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Can you tell I’ve been looking for finger paint and my son’s next year’s Halloween costumes lately?

Another thing I found interesting and kept asking myself was, as an educator should we have digital footprints? After reading a fellow COETAILER’s Top 5 reasons educators must have a digital footprint I went to Twitter to ask some of my PLN the reasons they have a digital footprint and the resounding reason why was to model for their students. For me this is one of the top reasons I have a presence online, like Ralph Waldo Emerson said, “Who you are speaks too loudly, I can’t hear what you are saying”.  I have to walk the talk and by doing so it also led to another reason for creating a digital footprint. We need to model what to do, not scare students with what not to do.

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While modeling responsible digital citizenship is great I didn’t start because of that, my primary reason I started was to learn from other educators. A few years ago I felt like I was in a teaching slump and didn’t feel like I was growing in my profession. I read books and implemented new strategies, but I felt like I was on an island. So  I began lurking on Twitter and learning from the safety of behind my screen.  Then I became a little braver and began to post.  I was nervous and didn’t want to put myself out there, but then I realized that in order to get something I have to give something.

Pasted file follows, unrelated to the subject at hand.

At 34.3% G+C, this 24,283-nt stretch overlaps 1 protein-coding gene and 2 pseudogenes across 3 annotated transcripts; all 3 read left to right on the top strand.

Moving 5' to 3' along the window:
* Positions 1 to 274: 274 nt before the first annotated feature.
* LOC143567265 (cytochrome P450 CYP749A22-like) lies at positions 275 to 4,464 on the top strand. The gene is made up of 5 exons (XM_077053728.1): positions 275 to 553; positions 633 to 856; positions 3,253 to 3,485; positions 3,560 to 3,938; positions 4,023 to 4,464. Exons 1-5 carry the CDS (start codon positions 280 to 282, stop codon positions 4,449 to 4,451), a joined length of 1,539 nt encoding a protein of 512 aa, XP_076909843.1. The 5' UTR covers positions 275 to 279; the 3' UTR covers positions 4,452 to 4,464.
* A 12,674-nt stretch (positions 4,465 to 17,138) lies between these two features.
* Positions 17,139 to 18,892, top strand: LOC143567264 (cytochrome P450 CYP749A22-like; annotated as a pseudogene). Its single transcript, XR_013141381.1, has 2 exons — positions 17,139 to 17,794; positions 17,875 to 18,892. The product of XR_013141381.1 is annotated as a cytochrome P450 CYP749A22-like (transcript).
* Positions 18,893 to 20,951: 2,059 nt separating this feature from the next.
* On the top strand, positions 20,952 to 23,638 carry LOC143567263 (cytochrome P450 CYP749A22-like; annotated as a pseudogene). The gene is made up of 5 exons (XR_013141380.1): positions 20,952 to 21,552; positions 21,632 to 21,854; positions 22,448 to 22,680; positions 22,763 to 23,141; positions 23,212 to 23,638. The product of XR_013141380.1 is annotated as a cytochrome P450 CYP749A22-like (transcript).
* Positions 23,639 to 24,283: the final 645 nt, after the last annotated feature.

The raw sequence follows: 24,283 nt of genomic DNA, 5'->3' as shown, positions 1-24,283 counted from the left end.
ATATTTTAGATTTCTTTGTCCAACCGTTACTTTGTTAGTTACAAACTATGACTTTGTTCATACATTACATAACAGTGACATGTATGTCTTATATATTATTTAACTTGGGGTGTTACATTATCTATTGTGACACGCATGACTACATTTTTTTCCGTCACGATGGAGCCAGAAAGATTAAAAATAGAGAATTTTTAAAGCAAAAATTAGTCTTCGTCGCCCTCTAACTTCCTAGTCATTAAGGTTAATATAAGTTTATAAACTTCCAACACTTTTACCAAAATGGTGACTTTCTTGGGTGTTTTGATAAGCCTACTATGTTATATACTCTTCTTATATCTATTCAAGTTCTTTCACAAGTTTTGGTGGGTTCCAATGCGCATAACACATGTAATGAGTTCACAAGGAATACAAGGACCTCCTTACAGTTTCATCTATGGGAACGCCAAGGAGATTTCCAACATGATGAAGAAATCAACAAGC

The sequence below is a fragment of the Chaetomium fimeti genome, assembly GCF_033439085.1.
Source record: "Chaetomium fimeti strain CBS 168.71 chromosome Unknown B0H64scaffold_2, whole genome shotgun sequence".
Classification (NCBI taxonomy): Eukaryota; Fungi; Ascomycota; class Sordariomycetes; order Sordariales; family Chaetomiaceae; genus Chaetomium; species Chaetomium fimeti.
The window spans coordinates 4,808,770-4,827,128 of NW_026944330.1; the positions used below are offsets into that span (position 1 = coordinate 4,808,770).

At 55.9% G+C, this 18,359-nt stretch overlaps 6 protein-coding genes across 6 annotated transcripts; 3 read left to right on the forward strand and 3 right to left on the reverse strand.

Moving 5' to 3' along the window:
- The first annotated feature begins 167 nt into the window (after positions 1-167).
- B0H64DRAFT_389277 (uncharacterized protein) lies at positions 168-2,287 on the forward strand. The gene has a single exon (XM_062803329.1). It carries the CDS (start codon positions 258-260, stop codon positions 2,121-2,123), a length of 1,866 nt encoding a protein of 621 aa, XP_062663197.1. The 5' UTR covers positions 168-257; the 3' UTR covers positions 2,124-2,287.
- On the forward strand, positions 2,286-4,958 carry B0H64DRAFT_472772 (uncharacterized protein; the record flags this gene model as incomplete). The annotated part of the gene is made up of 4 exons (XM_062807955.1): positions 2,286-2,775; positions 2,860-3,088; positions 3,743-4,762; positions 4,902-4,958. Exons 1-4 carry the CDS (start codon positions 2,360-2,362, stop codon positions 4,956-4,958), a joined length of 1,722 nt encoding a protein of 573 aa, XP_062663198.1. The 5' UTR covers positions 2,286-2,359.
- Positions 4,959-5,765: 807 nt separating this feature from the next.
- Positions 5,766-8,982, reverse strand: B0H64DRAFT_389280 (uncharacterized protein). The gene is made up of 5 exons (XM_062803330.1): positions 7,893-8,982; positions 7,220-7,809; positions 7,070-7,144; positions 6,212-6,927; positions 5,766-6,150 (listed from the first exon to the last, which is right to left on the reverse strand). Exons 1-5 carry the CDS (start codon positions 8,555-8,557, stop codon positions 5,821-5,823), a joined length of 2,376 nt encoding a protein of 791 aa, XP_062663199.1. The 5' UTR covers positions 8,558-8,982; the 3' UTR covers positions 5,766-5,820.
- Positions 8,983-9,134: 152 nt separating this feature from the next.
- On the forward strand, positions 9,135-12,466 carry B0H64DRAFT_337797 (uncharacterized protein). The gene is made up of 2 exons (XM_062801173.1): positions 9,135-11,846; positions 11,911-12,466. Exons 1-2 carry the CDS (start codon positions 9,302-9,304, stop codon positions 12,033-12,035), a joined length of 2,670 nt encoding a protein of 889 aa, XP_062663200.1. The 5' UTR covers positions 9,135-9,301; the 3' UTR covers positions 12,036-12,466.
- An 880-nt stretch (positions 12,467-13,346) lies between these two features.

I think having an online presence helps in the job search.  Innovative schools want educators that are running to push the boundaries in education, not educators that are tiptoeing around in fear of making a footprint. If a school doesn’t want to hire me because I tweet about my students’ learning or pose questions for other educators I’m okay with that.  I want to be at a school that values intrinsic learning and connectivism.  

Another question I kept pondering all week was what is the distribution of my digital footprint.  Last month I wrote about my voice in social media, and this is along the same lines. I primarily only tweet about education, and use Instagram and Facebook for personal tweets.  Does that enhance or degrade my digital footprint for recruiters?  I mainly do this because of function–almost all of the people I follow on Twitter are educators and this is where I go to learn. However, would I learn more and expand my educational footprint if I posted on all social media fronts?